However, Usdin noted that the drug’s approval and the study are two independent events, adding that the 2013 study just “got the ball rolling” for eteplirsen, and the FDA conducted many of its own experiments analyses, as detailed in the newly released report.

Jerry Mendell, the corresponding author of the study (which has so far been cited 118 times, according to Thomson Reuters Web of Science) from Ohio State University in Columbus, told us the allegations were “unfounded” and said the data are “valid.” Therefore, he added, he will not be approaching the journal for a retraction, noting that the FDA asked him hundreds of questions about the paper and audited the trials.

Clifford Saper, the editor-in-chief of Annals of Neurology from the Beth Israel Deaconess Medical Center (which is part of Harvard Medical School), said in an email:

It takes more than a call by a politician for retraction of a paper. It takes actual evidence.

He added:

If the FDA commissioner has, or knows of someone who has, evidence for an error in a paper published in Annals of Neurology, I encourage him to send that evidence to me and a copy to the authors of the article, for their reply. At that point we will engage in a scientific review of the evidence and make appropriate responses.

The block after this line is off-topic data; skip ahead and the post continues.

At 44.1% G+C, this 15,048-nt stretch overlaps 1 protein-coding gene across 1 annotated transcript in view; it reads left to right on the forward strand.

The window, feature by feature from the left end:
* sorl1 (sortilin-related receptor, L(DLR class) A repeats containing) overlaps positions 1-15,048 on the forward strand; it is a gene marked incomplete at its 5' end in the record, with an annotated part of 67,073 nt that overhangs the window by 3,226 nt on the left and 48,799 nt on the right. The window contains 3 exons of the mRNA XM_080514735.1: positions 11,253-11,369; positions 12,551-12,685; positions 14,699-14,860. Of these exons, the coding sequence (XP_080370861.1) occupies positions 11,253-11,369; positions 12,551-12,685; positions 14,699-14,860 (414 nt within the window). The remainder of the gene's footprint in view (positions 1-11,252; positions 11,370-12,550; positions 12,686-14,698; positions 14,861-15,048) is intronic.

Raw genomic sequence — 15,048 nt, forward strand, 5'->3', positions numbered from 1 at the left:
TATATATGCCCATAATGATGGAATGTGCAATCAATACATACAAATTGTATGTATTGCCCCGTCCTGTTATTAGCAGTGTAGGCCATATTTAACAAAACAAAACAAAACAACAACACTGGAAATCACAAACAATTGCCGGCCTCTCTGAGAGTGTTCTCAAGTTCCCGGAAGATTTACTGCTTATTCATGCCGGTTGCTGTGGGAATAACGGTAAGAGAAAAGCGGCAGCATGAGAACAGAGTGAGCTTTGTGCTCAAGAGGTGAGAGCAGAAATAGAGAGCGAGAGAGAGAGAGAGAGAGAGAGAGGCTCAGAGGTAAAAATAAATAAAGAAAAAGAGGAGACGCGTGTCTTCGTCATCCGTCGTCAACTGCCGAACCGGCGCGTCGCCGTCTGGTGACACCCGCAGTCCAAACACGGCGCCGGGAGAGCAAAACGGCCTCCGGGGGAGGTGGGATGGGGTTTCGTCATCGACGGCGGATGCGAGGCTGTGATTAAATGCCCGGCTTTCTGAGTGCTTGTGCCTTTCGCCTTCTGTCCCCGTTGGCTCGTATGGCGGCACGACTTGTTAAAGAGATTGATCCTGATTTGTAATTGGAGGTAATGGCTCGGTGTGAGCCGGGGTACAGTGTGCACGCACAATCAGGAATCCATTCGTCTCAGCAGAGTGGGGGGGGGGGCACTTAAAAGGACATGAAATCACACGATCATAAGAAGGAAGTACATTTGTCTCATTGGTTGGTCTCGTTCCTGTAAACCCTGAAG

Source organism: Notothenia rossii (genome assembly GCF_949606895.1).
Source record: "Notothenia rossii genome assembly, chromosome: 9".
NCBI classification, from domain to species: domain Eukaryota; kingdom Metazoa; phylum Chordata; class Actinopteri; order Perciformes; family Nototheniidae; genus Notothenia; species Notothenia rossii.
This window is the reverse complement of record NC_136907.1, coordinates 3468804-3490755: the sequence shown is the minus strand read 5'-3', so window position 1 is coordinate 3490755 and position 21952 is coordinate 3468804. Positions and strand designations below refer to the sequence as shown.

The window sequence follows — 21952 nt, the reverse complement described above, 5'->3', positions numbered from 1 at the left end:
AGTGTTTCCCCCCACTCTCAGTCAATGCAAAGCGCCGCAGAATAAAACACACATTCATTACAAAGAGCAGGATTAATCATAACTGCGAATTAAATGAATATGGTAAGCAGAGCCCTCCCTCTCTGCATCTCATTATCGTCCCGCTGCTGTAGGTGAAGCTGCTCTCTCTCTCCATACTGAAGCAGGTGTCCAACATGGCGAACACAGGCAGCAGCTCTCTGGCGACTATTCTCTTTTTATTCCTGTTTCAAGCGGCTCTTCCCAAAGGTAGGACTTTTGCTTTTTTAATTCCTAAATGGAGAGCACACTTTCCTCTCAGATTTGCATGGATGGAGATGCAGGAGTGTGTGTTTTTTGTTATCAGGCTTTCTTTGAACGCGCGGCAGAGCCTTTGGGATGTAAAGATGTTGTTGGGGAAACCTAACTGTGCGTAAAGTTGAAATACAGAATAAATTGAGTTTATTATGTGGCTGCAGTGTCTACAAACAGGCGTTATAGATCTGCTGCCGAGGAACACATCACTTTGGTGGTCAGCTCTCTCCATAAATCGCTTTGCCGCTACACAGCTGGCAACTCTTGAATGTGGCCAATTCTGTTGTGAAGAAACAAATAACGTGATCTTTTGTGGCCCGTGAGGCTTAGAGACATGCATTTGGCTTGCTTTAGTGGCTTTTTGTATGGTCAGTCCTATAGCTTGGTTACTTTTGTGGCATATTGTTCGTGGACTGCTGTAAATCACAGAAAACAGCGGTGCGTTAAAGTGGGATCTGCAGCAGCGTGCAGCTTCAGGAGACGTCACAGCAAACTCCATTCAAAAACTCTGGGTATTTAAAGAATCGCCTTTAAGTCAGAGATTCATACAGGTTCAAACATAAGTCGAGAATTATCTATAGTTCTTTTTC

Linda Lowes, sixth author of the present study, is the last author of a 2016 study in Physical Therapy that was retracted months after publication. Its notice reads:

This article has been retracted by the author due to unintentional deviations in the use of the described modified technique to assess plagiocephaly in the study participants, such that the use of the modified technique cannot be defended for the stated purpose in this population at this time.

Califf was a cardiologist at Duke University during the high-profile scandal of researcher Anil Potti at Duke, which led to more than 10 retractions, settled lawsuits, and medical board reprimands. In 2015, he told TheTriangle Business Journal:

I wish I had gotten myself more involved earlier…There were systems that were not adequate, as we stated. … That was a tough one, I think, for the whole institution.

We’ve contacted the FDA for comment, and will update the post with anything else we learn.

END QUOTE

Correction 9/21/16 10:44 p.m. eastern: When originally published, this post incorrectly reported that Califf was part of an inspection team that visited the Nationwide Children’s Hospital in Ohio, and attributed quotes from Ellis Unger to Califf. We have made appropriate corrections, and apologize for the error.

Like Retraction Watch? Consider making a tax-deductible contribution to support our growth. You can also follow us on Twitter, like us on Facebook, add us to your RSS reader, sign up on our homepage for an email every time there’s a new post, or subscribe to our daily digest. Click here to review our Comments Policy. For a sneak peek at what we’re working on, click here.